Until I Say Good-Bye: My Year of Living with Joy
Susan Spencer-Wendel, Bret Witter
Format: PDF / Kindle (mobi) / ePub
Susan Spencer-Wendel’s Until I Say Good-Bye: My Year of Living with Joy is a moving and inspirational memoir by a woman who makes the most of her final days after discovering she has amyotrophic lateral sclerosis (ALS).
After Spencer-Wendel, a celebrated journalist at the Palm Beach Post, learns of her diagnosis of ALS, more commonly known as Lou Gehrig’s disease, she embarks on several adventures, traveling toseveral countries and sharing special experiences with loved ones. One trip takes Spencer-Wendel and her fourteen-year-old daughter, Marina, to New York City’s Kleinfeld’s Bridal to shop for Marina’s future wedding dress—an occasion that Susan knows she will never see.
Co-written with Bret Witter, Until I Say Good-Bye is Spencer-Wendel’s account of living a full life with humor, courage, and love, but also accepting death with grace and dignity. It’s a celebration of life, a look into the face of death, and the effort we must make to show the people that we love and care about how very much they mean to us.
you, I would probably drive myself into a tree.” “I have thought of that,” I said. “Please don’t.” “I won’t. Because the children would never understand.” “Good.” “Absent that, I would free you of this burden.” “It is not a burden,” John said. “The least I can do for you is everything.” He lifted me from the tub, dried me, combed out my snarled hair, fastened my bra. “This is the one I hook on the loosest notch, right?” “You are getting good at this!” I smiled.
raven-haired Greek beauty mother. No amount of Greek lessons, or performances of Greek traditional dances in little Greek outfits, would help. No amount of studying the Greek language with a bristly woman named Ms. Karadaras, who would pinch my ears if I didn’t concentrate, would satisfy Theodora “Tee” Damianos. I just didn’t look the part. I was explaining this dynamic to a friend recently. It was something I had accepted years ago, but suddenly Stephanie, sitting beside me, started
“From college, you know.” As I said, an operator. Avraam is a business engineer. Here’s how he explains this in his e-mail signature line: “BUSINESS ENGINEERING involves industrial & environmental management, innovation management, entrepreneurship, marketing engineering, services management, operational research, econometrics, global strategy and leadership, management science, business administration, finance, economics, mathematics, social science (ethics and law).” And as Avraam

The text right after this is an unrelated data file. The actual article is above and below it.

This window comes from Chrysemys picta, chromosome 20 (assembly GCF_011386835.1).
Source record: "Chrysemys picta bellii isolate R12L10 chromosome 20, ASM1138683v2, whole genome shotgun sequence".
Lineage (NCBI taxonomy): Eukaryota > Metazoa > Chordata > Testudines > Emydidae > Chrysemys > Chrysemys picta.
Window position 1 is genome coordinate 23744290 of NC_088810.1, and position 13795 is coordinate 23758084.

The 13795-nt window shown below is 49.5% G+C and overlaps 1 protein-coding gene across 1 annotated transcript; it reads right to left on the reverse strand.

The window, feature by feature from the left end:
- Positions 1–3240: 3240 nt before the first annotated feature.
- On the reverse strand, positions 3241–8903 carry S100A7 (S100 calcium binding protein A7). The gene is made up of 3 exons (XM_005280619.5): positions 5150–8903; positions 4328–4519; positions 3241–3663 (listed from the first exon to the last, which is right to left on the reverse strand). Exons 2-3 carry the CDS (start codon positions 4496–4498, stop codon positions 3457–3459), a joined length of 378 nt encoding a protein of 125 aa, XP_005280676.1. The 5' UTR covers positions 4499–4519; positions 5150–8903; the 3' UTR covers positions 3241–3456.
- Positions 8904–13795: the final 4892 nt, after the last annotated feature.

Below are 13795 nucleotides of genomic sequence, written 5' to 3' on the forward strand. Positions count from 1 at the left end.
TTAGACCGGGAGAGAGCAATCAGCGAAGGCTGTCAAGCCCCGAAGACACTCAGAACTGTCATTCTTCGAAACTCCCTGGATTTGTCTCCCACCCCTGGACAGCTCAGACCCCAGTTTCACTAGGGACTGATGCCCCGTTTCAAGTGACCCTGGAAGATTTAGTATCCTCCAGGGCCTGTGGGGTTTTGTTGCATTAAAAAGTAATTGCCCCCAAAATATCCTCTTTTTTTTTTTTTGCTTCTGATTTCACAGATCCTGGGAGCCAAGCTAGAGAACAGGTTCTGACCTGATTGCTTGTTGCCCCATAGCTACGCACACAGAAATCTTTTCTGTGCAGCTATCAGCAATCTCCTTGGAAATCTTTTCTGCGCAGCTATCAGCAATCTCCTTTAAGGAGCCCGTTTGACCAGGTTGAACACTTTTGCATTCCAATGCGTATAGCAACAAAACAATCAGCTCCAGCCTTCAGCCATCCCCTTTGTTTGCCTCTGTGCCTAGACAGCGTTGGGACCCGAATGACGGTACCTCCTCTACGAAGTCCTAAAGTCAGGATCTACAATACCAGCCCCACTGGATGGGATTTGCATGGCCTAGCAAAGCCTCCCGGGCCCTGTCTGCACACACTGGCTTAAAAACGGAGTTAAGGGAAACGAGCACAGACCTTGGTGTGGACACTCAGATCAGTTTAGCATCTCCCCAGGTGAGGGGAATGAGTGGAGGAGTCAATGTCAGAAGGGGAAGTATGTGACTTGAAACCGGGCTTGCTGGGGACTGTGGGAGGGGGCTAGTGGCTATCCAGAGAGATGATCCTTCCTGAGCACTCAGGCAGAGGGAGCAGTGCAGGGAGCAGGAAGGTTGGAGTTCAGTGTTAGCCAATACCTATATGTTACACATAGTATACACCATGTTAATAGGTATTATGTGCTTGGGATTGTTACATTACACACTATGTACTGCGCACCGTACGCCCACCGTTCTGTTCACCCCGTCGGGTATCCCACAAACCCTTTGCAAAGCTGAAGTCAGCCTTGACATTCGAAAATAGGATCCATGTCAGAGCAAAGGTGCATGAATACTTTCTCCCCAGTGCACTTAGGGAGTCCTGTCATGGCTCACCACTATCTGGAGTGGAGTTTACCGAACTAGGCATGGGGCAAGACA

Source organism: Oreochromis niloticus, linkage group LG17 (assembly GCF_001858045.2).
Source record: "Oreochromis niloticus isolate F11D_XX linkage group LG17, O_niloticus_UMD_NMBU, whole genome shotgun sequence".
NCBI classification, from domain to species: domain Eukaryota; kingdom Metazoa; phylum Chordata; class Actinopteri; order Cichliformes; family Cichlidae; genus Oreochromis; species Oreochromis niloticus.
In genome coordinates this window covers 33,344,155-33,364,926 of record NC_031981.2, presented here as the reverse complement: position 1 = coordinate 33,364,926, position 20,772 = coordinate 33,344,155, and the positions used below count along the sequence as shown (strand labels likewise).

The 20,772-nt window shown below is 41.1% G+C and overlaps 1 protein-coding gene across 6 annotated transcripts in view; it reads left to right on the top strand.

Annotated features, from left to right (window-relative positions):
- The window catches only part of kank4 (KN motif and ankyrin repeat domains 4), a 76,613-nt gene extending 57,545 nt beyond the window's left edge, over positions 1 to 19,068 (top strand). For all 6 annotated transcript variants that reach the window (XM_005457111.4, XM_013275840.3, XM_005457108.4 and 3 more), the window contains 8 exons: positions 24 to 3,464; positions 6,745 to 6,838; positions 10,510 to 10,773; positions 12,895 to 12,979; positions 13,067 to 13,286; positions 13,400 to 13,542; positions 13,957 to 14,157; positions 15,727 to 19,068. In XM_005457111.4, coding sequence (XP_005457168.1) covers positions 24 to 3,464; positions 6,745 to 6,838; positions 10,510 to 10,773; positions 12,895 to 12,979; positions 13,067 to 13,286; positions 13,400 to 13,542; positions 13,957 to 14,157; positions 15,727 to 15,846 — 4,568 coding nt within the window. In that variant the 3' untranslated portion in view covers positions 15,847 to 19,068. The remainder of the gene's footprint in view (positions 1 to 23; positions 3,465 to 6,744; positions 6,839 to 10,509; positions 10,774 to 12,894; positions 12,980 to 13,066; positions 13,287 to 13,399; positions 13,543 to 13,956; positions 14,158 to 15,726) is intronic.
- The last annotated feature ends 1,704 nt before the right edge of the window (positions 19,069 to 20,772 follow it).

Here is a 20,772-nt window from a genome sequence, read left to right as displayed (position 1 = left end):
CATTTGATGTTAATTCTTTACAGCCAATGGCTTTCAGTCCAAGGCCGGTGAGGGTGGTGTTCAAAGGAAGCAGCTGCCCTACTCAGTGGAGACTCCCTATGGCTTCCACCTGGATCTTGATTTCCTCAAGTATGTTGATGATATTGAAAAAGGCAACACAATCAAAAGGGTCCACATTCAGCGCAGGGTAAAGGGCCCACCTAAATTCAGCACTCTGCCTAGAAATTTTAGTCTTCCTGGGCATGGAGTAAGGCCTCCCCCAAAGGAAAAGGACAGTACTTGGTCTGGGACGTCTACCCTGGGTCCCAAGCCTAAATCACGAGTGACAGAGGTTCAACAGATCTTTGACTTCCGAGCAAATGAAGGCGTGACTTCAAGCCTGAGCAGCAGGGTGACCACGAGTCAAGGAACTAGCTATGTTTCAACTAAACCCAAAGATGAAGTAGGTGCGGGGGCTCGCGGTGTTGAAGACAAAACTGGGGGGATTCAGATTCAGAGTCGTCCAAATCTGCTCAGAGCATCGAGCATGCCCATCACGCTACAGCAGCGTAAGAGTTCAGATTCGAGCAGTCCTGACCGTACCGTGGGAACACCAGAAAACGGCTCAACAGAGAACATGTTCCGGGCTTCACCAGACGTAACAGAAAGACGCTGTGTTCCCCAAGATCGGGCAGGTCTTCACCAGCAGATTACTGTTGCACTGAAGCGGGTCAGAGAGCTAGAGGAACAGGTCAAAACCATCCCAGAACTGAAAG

letters he had written to her. I cringe now, thinking of how nervy this was: I was asking to see their most private communication. I never saw them. But oh! what I did see. Barbara brought out newspaper clippings of Panos’s many accomplishments at the Mayo Clinic. Stories of patients saved. Awards won. Books written and charities supported. We sat in her fancy living room, with near floor-to-ceiling windows all around, both of us reading the articles. It was so sunny, I squinted
Backyardigans episodes, but he rarely expressed emotion, love, or affection for anything aside from his little stuffed Piglet. Hugging him was much like hugging a tree. “You have to find a way into his world,” the doctor had said when she diagnosed him. We live close to a small zoo. For years, it had been Wesley’s favorite outing. The animals didn’t require him to look them in the eye or order him around. He drew humans as stick figures with bubble heads, but even at six years old he